Brand names: Macrobid, Macrodantin
Nitrofurantoin, an antibacterial drug, is prescribed for the treatment of urinary tract infections caused by certain strains of bacteria.
Breathing disorders have occurred in people taking nitrofurantoin. The drug can cause inflammation of the lungs marked by coughing, difficulty breathing, and wheezing. It has also been known to cause pulmonary fibrosis (an abnormal increase in fibrous tissue of the lungs). This condition can develop gradually without symptoms and can be fatal. An allergic reaction to Nitrofurantoin is also possible and may occur without warning. Symptoms include a feeling of ill health and a persistent cough. However, all these reactions occur rarely and generally in those receiving nitrofurantoin therapy for 6 months or longer.
Sudden and severe lung reactions are characterized by fever, chills, cough, chest pain, and difficulty breathing. These acute reactions usually occur within the first week of treatment and subside when therapy with nitrofurantoin is stopped.
Your doctor should monitor your condition closely, especially if you are receiving long-term treatment with Nitrofurantoin.
To improve absorption of the drug, nitrofurantoin should be taken with food.
Your doctor will only prescribe Macrodantin to treat a bacterial infection. Macrodantin will not cure a viral infection such as the common cold. It's important to take all of your medication as instructed by your doctor, even if you're feeling better in a few days. Skipping doses or not finishing the complete dosage of Macrodantin may decrease the drug's effectiveness and increase the chances of bacterial resistance to Macrodantin and similar antibiotics.
This medication works best if your urine is acidic. Ask your doctor whether you should be taking special measures to assure its acidity.
Nitrofurantoin may turn the urine brown.
Side effects cannot be anticipated. If any develop or change in intensity, inform your doctor as soon as possible. Only your doctor can determine if it is safe for you to continue taking nitrofurantoin.
If you are sensitive to or have ever had an allergic reaction to nitrofurantoin or other drugs of this type, such as furazolidone, you should not take Nitrofurantoin. Make sure that your doctor is aware of any drug reactions that you have experienced.
Unless you are directed to do so by your doctor, do not take Nitrofurantoin if you have poor kidneys, producing little or no urine.
Nitrofurantoin should not be taken at term of pregnancy or during labor and delivery; it should not be given to infants under 1 month of age.
Tell your doctor if you have any unusual symptoms while you are taking Nitrofurantoin.
Fatalities have been reported from hepatitis (liver disease) during treatment with nitrofurantoin. Long-lasting, active hepatitis can develop without symptoms; therefore, if you are receiving long-term treatment with Nitrofurantoin, your doctor should test your liver function periodically.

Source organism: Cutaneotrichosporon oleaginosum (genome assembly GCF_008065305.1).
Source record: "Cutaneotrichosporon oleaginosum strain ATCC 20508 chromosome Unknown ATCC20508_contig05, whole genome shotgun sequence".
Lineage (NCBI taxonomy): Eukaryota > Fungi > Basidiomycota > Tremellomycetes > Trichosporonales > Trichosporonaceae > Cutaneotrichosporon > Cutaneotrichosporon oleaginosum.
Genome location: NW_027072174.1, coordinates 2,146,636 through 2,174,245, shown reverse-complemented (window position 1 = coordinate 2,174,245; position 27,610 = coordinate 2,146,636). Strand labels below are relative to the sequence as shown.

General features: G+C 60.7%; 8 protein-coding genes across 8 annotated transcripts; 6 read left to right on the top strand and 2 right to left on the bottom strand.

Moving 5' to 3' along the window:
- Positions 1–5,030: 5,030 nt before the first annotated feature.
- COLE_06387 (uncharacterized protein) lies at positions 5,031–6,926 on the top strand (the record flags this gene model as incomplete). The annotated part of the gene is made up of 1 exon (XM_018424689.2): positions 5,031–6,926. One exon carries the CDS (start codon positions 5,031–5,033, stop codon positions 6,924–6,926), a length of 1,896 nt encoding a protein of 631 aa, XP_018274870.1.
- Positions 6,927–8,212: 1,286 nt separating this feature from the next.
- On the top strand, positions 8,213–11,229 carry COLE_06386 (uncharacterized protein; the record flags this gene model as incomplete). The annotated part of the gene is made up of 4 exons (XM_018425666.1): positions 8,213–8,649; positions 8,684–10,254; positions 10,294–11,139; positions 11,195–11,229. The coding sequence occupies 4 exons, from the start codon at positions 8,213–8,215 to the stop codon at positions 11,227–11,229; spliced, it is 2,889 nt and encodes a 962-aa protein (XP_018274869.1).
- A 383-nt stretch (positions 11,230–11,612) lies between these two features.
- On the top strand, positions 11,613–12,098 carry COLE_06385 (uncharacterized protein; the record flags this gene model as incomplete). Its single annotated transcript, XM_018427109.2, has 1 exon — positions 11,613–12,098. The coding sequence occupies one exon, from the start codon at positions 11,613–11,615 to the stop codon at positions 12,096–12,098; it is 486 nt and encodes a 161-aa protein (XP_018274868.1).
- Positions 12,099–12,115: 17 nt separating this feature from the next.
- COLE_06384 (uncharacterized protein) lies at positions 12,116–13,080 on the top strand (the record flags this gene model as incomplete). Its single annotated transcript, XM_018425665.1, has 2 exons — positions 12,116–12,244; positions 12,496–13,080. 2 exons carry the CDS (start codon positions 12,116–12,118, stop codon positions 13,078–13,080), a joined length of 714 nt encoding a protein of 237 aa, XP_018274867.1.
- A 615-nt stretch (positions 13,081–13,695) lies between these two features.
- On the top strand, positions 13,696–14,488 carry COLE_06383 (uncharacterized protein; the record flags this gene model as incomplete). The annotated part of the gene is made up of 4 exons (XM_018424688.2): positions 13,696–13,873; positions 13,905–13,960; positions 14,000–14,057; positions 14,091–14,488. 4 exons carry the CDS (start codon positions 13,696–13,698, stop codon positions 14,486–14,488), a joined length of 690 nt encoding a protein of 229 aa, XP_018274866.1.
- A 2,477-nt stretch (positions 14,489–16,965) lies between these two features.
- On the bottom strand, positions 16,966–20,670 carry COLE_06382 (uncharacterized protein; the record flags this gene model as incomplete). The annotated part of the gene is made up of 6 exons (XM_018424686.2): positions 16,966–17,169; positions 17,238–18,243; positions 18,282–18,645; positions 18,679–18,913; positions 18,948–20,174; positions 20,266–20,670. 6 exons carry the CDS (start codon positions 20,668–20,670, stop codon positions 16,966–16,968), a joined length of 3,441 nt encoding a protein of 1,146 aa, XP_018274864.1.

Fatalities from peripheral neuropathy—a disease of the nerves—have also been reported in people taking nitrofurantoin. Conditions such as a kidney disorder, anemia, diabetes mellitus, a debilitating disease, or a vitamin B deficiency make peripheral neuropathy more likely. If you develop symptoms such as muscle weakness or lack of sensation, check with your doctor immediately.
If you experience diarrhea, tell your doctor. It may be a sign of serious intestinal inflammation.
Hemolytic anemia (destruction of red blood cells) has occurred in people taking nitrofurantoin.
Continued or prolonged use of Nitrofurantoin may result in growth of bacteria that do not respond to it. This can cause a renewed infection, so it is important that your doctor monitor your condition on a regular basis.
If nitrofurantoin is taken with certain other drugs, the effects of either could be increased, decreased, or altered. It is especially important to check with your doctor before combining nitrofurantoin with the following:Magnesium trisilicateThe gout drugs probenecid and sulfinpyrazone and other drugs that increase the amount of uric acid in the urine
The safety of nitrofurantoin during pregnancy and breastfeeding has not been established. Nitrofurantoin does appear in human breast milk. If you are pregnant or breastfeeding or you plan to become pregnant or breastfeed, inform your doctor immediately.
Treatment with nitrofurantoin should be continued for 1 week or for at least 3 days after obtaining a urine specimen free of infection. If your infection has not cleared up, your doctor should re-evaluate your case.
The recommended dosage of Macrodantin is 50 to 100 milligrams taken 4 times a day. For long-term treatment, your doctor may reduce your dosage to 50 to 100 milligrams taken at bedtime.
The recommended dosage of Macrobid is one 100 milligram capsule every 12 hours for 7 days.
This medication should not be prescribed for children under 1 month of age.
The recommended daily dosage of Macrodantin for infants and children over 1 month of age is 5 to 7 milligrams per 2.2 pounds of body weight, divided into 4 doses over 24 hours.
For the long-term treatment of children, the doctor may prescribe daily doses as low as 1 milligram per 2.2 pounds of body weight taken in 1 or 2 doses per day.
The dosage of Macrobid for children over 12 years of age is one 100 milligram capsule every 12 hours for 7 days. Safety and effectiveness have not been established for children under 12.
Doctors tend to prescribe lower doses of Macrodantin for older adults. The drug is more likely to cause lung and liver problems in members of this group; and because more older adults have poor kidneys, the risk of toxic reactions to Macrodantin is also greater.
An overdose of nitrofurantoin does not cause any specific symptoms other than vomiting. If vomiting does not occur soon after an excessive dose, it should be induced.
If you suspect an overdose, seek emergency medical treatment immediately.